World's First Self-driving Truck

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Bud A.'s Comment
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World's first self-driving truck

Highlights: 10 years before they're offered commercially; goal is to eliminate human drivers.

Brett Aquila's Comment
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Best Answer!

For starters, I completely agree with Old School. This isn't happening anytime soon, possibly not in our lifetime. We had the ability to use self-flying airplanes decades ago. Nowadays most of the time the plane is on autopilot and the pilots could be eliminated entirely but it isn't happening. There are still two pilots in every plane. And believe it or not, having an airplane fly itself in the real world is a thousand times easier to pull off than having a vehicle drive itself in the real world. If they're not doing it yet in airplanes they won't be doing it anytime soon in vehicles.

The only way self driving cars or trucks would work safely is if every single vehicle on the road was automated and connected to the same system. Think about how dangerous that would be to have both humans controlled and automated vehicles on the same road, especially an 80,000 lb. truck. Computers can't calculate every single driving scenario, and they won't be able to take into account the randomness of our world. Murphy's law. If something can go wrong it will...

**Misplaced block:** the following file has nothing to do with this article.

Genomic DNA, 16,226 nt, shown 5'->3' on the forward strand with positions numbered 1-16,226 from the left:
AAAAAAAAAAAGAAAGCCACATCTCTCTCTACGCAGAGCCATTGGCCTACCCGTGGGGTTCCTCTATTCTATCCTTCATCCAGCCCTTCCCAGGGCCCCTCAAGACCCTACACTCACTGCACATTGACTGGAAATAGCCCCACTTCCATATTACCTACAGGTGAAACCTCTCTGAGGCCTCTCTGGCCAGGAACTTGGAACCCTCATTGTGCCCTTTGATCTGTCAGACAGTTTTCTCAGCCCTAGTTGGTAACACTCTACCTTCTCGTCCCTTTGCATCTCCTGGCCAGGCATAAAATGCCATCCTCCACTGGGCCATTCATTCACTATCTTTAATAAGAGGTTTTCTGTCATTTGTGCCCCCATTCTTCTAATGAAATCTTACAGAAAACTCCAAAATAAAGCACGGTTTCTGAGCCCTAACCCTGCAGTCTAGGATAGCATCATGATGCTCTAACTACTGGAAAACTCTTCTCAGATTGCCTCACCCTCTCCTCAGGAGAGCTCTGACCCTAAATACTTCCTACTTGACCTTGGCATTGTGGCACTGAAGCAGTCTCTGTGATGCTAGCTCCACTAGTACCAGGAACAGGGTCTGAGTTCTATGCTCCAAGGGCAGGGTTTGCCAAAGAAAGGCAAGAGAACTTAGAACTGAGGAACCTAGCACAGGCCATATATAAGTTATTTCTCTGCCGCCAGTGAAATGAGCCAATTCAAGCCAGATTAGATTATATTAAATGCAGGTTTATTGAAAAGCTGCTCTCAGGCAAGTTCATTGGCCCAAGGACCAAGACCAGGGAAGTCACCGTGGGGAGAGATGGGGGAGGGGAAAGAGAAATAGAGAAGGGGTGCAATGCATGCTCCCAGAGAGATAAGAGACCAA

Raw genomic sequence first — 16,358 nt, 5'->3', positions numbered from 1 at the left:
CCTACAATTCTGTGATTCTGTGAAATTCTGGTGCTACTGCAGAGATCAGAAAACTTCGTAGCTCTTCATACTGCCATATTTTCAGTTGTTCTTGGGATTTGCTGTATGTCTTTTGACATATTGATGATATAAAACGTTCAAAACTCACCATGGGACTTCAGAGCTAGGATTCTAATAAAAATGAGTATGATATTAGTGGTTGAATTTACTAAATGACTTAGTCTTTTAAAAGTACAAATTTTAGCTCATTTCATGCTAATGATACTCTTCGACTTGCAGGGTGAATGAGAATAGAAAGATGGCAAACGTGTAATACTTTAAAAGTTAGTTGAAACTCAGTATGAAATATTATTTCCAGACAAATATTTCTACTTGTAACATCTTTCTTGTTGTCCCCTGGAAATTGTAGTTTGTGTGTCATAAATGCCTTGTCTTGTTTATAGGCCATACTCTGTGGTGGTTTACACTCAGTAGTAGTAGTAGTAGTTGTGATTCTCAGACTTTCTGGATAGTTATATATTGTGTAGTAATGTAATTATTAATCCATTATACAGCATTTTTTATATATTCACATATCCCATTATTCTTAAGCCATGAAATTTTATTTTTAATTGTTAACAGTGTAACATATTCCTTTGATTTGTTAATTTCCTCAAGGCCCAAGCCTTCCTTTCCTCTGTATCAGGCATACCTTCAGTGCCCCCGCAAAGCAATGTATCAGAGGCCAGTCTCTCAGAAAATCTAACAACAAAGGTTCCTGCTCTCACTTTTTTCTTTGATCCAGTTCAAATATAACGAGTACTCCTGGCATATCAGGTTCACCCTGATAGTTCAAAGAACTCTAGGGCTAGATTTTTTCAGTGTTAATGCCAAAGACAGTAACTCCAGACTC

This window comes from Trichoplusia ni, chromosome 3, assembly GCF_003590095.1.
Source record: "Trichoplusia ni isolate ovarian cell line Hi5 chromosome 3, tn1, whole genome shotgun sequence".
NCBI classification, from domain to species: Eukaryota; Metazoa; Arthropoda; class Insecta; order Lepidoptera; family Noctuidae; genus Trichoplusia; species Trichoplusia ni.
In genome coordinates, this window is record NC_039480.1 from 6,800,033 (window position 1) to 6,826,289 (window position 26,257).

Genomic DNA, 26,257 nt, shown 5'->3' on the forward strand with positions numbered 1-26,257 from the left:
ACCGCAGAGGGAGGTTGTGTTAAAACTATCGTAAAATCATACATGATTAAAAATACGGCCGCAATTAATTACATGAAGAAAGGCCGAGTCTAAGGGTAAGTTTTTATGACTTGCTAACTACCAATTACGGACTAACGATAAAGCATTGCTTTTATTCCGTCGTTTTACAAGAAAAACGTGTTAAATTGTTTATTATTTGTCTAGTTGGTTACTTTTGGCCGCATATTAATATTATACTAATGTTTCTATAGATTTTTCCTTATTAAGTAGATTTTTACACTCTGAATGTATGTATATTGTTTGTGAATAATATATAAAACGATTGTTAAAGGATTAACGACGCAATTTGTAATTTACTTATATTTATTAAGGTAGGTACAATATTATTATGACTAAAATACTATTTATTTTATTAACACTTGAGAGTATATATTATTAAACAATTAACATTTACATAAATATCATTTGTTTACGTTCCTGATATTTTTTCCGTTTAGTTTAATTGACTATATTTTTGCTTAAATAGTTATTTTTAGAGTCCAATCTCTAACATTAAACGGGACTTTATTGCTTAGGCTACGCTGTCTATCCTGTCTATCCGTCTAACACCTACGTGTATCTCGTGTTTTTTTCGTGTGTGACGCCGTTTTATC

Excellent point and I also agree with this completely. To slowly and incrementally transition from what we have now to fully automated driving seems like a ridiculous way to attempt it. To me it seems far more logical to build a "self-driving lane" on highways that do not interact with human-driven vehicles. But even then, what do you do in cities? How do you cover "the last mile" from the highway to the customer in Downtown Chicago? Good luck with that.

Drivers are not going to be eliminated anytime soon and I dare say it may not happen in my lifetime, which I expect to last at least another 50 years. The complexities go far beyond technological hurdles. Public perception is going to be even more difficult to overcome than the technology. On top of that, you're going to have a long line of very rich, powerful companies and individuals who do not want to see the current system being eliminated because that's how they're making their money. So you're going to have to overcome the technological hurdles, the public perception, and the (almost) infinitely wealthy and powerful status quo to make it happen. Good luck with that!

Brett Aquila's Comment
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Great Answer!
The thing is that computers fail

Yeah, but people never do. They're totally reliable 24/7/365, right? They don't get distracted or overly aggressive or make bad decisions, right? Let me tell ya......if I had to choose between relying on a computer or relying on a person there wouldn't be any hesitation as to which I would trust more - computers.

Like I said before, I don't see this becoming a danger for my job in my lifetime. There's just too many details to work out if this is going to be the future